Tuesday, March 3, 2009


Sherlock Holmes, perhaps like quite a few coke users, seems not to have been particularly interested in food.

In The Adventure of The Norwood Builder Dr Watson tells us, “My friend had no breakfast for himself, for it was one of his peculiarities that in his more intense moments he would permit himself no food, and I have known him to presume upon his iron strength until he has fainted from pure inanition.”

Nevertheless there are at least four Sherlock Holmes cookbooks. The one I own is called The Sherlock Holmes Victorian Cookbook, by William Bonnell, a source of much amusement, not all of it intentional.

We know that Holmes and Watson were fans of Simpsons in the Strand and that Holmes and brother Mycroft went to the Diogenese Club, but it’s hard to find a detailed description of an actual Holmesian meal.

The best, and it’s the only one that Bonnell can really come up with, appears in The Adventure of The Noble Bachelor in which Holmes and Watson sit down to a “quite epicurean little cold supper” featuring “a brace of cold woodcock, a pheasant, a pate-de-foie-gras pie, with a group of ancient and cobwebby bottles.”

The Sherlock Holmes Victorian Cookbook doesn’t give us recipes for any of these things. Instead, the author proceeds by way of free-association. So, in The Adventure of the Devil’s Foot there’s a mention of Cornwall, and then we get a recipe for Cornish pasties.

In The Adventure of the Golden Pince-Nez Holmes says that he and Watson are “famous fishermen” and Bonnell gives us a recipe for Hot Pickled Salmon.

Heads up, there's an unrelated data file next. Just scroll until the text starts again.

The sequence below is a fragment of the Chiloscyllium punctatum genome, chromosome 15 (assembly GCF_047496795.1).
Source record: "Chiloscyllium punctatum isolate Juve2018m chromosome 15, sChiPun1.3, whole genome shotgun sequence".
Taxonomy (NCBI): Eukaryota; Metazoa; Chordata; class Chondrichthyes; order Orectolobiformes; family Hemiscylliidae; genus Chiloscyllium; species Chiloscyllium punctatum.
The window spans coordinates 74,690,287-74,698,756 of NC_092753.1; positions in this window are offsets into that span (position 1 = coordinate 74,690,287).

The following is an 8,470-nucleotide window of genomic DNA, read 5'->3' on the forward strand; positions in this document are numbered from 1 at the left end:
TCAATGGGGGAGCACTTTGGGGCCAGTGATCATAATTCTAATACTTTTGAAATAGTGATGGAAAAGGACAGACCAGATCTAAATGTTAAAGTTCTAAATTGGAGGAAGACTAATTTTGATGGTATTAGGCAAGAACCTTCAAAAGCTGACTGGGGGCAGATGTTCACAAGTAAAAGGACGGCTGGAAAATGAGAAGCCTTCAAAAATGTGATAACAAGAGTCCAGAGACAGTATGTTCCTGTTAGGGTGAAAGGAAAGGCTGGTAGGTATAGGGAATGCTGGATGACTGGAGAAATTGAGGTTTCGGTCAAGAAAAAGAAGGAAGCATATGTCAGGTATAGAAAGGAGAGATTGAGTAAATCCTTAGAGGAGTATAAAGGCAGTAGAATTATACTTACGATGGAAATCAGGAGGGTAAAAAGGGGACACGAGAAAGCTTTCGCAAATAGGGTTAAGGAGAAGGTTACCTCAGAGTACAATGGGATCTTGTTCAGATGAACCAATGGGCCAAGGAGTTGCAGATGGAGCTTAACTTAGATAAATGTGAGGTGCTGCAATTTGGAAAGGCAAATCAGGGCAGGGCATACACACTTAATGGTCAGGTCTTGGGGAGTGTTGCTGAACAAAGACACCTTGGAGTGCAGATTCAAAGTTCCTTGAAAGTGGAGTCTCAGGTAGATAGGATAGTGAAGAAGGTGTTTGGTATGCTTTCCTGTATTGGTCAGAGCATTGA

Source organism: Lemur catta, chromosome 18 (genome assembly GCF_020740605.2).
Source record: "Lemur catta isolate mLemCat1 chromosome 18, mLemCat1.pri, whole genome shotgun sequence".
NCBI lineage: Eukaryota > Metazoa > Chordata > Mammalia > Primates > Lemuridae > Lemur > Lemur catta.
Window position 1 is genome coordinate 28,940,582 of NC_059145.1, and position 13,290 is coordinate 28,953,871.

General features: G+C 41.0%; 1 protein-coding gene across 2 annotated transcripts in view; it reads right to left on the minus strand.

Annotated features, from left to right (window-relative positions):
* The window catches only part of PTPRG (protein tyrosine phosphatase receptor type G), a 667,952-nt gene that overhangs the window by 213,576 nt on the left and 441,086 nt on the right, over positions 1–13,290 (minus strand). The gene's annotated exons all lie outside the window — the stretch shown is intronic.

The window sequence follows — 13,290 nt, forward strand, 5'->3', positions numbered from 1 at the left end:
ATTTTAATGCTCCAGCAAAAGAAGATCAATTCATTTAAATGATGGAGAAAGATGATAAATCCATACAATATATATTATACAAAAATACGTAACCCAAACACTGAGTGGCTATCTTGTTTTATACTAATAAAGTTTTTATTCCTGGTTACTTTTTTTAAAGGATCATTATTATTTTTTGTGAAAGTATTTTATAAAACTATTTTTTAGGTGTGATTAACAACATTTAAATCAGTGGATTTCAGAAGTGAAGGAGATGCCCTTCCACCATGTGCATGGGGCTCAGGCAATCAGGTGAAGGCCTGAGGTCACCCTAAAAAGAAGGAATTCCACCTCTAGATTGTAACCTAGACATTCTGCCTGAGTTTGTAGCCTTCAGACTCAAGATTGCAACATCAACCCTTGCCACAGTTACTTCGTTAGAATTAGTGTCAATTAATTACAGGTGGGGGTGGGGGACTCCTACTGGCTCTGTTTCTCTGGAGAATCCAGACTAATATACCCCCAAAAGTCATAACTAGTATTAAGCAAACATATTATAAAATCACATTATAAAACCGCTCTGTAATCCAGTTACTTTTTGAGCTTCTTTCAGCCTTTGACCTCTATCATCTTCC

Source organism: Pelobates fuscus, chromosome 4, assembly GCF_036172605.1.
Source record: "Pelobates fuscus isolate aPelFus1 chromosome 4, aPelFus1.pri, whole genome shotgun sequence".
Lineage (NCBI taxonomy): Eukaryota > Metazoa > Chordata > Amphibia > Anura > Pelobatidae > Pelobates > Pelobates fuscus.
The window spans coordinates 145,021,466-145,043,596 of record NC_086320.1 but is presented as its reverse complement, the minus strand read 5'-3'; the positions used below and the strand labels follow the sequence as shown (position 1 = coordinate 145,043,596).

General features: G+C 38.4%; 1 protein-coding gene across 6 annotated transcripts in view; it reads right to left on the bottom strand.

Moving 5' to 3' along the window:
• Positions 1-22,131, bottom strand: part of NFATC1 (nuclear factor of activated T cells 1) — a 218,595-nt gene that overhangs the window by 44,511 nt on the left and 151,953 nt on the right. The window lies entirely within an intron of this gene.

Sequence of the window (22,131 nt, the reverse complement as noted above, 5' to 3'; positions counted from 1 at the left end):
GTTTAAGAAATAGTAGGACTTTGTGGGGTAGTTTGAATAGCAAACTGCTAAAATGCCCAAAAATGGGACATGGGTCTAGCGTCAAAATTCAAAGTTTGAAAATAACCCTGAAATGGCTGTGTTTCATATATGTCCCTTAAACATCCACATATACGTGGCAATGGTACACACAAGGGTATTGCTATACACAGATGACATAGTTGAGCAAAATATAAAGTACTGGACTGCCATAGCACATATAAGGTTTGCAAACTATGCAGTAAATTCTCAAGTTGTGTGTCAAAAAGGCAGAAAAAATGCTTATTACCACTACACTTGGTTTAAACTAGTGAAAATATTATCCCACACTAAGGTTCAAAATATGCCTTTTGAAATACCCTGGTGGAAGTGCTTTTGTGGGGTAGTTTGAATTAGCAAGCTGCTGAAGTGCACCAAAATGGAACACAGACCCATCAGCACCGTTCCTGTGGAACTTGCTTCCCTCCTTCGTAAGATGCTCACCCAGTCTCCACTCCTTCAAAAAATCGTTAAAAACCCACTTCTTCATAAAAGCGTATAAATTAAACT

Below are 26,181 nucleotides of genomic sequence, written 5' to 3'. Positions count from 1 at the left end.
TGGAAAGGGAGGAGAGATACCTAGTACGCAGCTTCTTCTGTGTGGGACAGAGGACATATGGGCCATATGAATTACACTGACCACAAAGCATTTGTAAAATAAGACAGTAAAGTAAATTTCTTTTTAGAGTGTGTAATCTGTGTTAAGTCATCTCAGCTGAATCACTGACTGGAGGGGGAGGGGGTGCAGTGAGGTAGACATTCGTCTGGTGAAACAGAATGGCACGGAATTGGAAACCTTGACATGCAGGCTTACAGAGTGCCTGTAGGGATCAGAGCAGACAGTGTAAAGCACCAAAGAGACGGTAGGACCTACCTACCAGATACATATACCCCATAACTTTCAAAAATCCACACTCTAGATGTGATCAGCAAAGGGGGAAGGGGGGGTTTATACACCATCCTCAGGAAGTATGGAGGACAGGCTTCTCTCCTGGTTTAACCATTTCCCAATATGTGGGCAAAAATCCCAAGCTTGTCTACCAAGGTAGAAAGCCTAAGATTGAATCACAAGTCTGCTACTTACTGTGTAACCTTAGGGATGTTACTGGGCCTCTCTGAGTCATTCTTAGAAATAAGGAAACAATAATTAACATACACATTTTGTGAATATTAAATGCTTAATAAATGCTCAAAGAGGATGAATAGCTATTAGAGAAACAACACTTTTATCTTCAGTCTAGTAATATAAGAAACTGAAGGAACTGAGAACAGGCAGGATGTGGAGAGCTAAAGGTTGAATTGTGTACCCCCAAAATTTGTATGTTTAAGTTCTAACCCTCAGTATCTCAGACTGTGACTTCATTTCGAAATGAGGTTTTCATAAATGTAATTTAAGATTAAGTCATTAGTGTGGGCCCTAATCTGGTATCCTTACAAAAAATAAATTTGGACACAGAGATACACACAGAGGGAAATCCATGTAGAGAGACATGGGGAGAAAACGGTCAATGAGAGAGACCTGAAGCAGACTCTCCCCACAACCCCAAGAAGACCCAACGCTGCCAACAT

Holmes and Watson often travel by train, therwfore we’re given a recipe for Railway Journey Egg Sandwiches. Apparently the Victorian often used a slice of toast for sandwiches, slit open as if it were pita, which OK I admit is surprising and interesting.

But my favorite hoot is in the intro. Bonnell speaks of the housekeeper Mrs. Hudson, “Did she also offer them haggis, the oatmeal and internal organ mixture prepared in a sheep’s stomach, during Hogmanay?” he asks. And then concludes, “Perhaps not.” So why trouble us with the speculation?

Is he mocking the haggis here? Or does he simply know that others will? I hope not. I have enough Scottish ancestry to be resentful. Haggis is really good. And if you’re prepared to eat an American hotdog a haggis will contain no new horrors.

Still I have to accept that foods from other cultures are a source of low comedy. And even my beloved Simpsons mocks English food – I don’t object to the mockery I just don’t want it to be too easy. I suspect somebody somewhere is writing a PhD on the Simpsons and food even now, it’s a huge area, but I’m thinking here of the Four Beheadings & A Funeral episode, and the search for the Mutton Chop Murderer - a Sherlock Holmes parody in which the killer is caught because the murder weapon smells of eel pie.

When I first lived in London I knew there were such things as eel and pie shops, and I assumed they sold eel pies. In general they don’t. They sell eel, and they sell meat pies. Why not eel pies? I don’t know. A case for Sherlock.

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